WASHINGTON, July 25, 2009 (AFP) - US President Barack Obama renewed his push for health reform Saturday, arguing he felt "a sense of urgency" in moving his proposal forward and blasting those advocating delay.
"Today, after a lot of hard work in Congress, we are closer than ever before to finally passing reform that will reduce costs, expand coverage, and provide more choices for our families and businesses," Obama said in his weekly radio address.
"That is why I feel such a sense of urgency about moving this process forward."
Obama wants Congress to approve his health care reform proposals by the end of the year in order to fulfill one of his key campaign promises -- providing health care to the 46 million Americans, some 15 percent of the population, who currently do not have any medical coverage.
Obama's health care plan includes a government insurance option, which has been fiercely criticized by Republicans.
The US president also hopes to cut in half runaway healthcare expenditures which, if unchecked, are forecast to gobble up one-fifth of US gross domestic product by 2013.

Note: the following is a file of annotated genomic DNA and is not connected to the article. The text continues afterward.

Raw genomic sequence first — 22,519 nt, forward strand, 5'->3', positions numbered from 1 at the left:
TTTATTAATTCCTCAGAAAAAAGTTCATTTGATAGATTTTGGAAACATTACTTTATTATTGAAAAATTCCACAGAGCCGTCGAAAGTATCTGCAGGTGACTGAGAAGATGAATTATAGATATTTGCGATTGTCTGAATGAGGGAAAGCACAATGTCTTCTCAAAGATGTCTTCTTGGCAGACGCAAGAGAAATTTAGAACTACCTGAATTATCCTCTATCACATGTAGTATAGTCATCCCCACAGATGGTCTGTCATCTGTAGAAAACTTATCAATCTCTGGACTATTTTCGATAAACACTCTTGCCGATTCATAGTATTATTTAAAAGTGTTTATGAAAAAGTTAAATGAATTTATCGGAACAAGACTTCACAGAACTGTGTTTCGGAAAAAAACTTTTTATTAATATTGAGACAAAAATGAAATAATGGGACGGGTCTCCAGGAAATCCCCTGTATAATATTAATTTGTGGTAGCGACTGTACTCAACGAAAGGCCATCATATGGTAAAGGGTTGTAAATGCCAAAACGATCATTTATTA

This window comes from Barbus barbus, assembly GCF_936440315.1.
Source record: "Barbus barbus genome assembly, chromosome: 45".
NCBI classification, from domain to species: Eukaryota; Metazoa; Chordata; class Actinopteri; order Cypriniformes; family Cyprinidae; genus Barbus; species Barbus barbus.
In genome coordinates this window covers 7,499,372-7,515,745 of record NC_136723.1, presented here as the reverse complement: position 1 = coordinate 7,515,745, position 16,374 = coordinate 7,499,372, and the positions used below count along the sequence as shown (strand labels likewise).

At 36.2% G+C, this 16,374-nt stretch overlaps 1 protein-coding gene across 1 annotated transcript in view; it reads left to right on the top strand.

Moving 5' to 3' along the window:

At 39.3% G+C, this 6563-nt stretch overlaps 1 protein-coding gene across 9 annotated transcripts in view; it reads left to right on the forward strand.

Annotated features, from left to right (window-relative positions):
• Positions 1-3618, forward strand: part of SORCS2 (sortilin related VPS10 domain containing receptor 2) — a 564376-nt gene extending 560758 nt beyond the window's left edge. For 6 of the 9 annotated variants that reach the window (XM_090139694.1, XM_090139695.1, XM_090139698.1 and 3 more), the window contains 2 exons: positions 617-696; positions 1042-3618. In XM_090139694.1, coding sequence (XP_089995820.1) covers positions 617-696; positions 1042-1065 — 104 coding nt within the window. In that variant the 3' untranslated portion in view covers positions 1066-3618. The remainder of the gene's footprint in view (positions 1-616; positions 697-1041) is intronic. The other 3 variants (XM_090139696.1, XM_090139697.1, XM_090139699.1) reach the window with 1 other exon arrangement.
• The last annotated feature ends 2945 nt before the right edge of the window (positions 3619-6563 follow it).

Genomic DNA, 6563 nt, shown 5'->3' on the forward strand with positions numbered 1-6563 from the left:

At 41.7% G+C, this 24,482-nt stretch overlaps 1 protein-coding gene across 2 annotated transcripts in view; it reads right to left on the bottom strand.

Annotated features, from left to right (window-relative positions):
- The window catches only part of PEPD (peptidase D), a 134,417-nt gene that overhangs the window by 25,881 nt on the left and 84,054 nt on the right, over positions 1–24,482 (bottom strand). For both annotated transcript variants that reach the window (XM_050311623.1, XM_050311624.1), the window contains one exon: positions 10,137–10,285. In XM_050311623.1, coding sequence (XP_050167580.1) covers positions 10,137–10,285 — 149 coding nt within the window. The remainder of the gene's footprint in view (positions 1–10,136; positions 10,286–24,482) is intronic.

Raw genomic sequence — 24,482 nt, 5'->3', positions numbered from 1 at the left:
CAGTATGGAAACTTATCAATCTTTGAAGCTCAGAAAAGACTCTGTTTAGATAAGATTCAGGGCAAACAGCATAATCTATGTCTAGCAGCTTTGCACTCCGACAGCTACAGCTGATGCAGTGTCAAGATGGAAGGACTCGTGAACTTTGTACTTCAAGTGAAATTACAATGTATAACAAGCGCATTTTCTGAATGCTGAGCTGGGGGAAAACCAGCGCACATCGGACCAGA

But he has met increasing resistance from both Republicans and even some among his own Democratic Party worried about the costs of such a reform.
In a setback for the president, Senate Democratic Majority Leader Harry Reid said Thursday that lawmakers had given up on a vote before September.
In his address, Obama said that calls for a delay in passing the measure were being used by reform opponents as a tactic designed to stop the proposed changes.
"Some have even suggested that, regardless of its merits, health care reform should be stopped as a way to inflict political damage on my administration," the president said.
"I'll leave it to them to explain that to the American people," he continued. "What I'm concerned about is the damage that's being done right now to the health of our families, the success of our businesses, and the long-term fiscal stability of our government."